City scientists have developed a kind of plastic that can decompose in two months when exposed to sunlight.
A three-member team from the Institute of Chemical Technology, Matunga, has developed oxodegradable polymer by combining plastic granules (most common in packaging) with a catalyst, which helps plastic break down into a smaller chains in the presence of sunlight.
Regular plastic is non bio-degradable, which means it is not consumed by bacteria present in the soil. "Plastic does not degrade for years because it is chemically inert. Indiscriminate use of the polymer resulting in litter affects the environment and pollutes the earth," said professor RN Jagtap, head, department of polymer and surface engineering, who is a part of the study.
The research team, which has been working on the project for four years, has derived the catalyst from metals. The catalyst promotes the oxodegradation of plastic. Stating that the catalyst had not been derived from toxic heavy metals, the researchers refused to divulge the metals from which the catalyst is derived as it is in the process of applying for a patent for the technology.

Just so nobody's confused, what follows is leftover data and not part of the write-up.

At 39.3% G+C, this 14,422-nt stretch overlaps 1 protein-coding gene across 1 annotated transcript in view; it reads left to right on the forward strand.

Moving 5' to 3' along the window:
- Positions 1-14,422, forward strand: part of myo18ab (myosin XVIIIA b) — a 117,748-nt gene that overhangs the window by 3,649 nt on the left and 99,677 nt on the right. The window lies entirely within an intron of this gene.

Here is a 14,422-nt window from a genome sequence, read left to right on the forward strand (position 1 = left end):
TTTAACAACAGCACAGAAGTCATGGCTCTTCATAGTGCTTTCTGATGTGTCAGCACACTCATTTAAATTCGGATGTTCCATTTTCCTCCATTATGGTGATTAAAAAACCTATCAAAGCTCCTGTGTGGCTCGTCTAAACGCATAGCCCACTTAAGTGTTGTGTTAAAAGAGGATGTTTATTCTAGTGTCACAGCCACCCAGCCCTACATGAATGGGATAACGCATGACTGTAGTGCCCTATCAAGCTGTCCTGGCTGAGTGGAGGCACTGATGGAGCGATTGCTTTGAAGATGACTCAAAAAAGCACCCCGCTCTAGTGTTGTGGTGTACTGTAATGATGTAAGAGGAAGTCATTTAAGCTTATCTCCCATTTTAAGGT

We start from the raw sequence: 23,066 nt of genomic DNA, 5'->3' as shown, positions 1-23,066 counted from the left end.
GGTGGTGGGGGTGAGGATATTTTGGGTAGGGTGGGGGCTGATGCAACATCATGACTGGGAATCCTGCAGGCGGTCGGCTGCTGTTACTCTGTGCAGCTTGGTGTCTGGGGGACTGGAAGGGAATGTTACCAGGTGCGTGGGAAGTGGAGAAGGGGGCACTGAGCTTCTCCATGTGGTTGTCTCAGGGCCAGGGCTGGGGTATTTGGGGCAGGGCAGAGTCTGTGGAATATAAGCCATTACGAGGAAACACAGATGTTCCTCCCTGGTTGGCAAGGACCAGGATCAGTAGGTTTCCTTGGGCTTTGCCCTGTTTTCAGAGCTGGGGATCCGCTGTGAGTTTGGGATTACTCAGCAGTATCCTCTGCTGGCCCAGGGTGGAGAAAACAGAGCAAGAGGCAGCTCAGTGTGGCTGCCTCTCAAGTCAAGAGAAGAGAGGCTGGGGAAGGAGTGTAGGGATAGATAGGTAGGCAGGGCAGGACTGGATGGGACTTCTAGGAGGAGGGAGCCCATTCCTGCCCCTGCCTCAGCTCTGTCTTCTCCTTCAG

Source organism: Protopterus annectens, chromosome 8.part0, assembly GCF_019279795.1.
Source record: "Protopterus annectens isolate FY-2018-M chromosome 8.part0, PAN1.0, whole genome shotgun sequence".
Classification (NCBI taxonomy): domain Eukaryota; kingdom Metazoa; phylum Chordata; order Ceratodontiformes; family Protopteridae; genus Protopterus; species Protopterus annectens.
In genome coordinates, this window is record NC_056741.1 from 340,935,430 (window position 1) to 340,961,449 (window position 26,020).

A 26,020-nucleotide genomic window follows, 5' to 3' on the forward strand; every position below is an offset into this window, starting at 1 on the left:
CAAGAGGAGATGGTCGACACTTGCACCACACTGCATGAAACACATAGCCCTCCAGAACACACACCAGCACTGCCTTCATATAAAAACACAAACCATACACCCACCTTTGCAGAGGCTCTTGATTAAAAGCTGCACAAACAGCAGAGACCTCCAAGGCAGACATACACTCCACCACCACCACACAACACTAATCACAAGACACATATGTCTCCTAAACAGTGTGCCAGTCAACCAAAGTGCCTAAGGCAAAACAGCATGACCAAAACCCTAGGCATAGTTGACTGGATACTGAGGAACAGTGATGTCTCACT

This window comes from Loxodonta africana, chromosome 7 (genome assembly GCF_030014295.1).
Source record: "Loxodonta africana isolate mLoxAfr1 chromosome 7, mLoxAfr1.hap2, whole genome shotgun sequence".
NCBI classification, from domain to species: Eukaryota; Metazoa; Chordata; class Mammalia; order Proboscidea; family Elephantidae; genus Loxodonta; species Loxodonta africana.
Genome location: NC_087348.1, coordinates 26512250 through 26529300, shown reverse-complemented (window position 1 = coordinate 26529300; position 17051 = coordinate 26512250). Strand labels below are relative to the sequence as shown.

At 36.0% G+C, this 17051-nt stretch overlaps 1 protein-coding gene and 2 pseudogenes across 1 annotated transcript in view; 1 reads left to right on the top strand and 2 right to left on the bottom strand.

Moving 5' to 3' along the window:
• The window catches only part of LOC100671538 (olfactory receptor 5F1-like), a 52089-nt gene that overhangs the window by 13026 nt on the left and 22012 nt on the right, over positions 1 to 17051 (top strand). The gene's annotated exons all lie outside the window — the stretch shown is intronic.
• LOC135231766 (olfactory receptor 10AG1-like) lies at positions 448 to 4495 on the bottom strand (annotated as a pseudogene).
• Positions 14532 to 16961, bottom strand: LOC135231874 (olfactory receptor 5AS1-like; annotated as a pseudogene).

The team processed the catalyst with synthetic polymer granules to manufacture transparent plastic films. When discarded, the additive will cause the plastic to degrade in sunlight.
"The drop in molecular weight gives micro-organisms (present in the soil) access to carbon and hydrogen, making plastic a nutrient for bacteria and fungi to feed on that results in complete degradation," said Jagtap.
The team will undertake field trials after the monsoon season to check if oxodegradable plastic crumbles and gets eaten up in two months
"Oxodegradable plastics degrade in the presence of ultraviolet rays and heat and can also be recycled with normal plastics. The disadvantage is that there are certain metallic elements that carry risk of environmental pollution. Hence, their nature and level of use are to be properly controlled," said professor Anil K. Bhowmick, director, Indian Institute of Technology-Patna who is on the editorial board of Journal of Applied Polymer Science.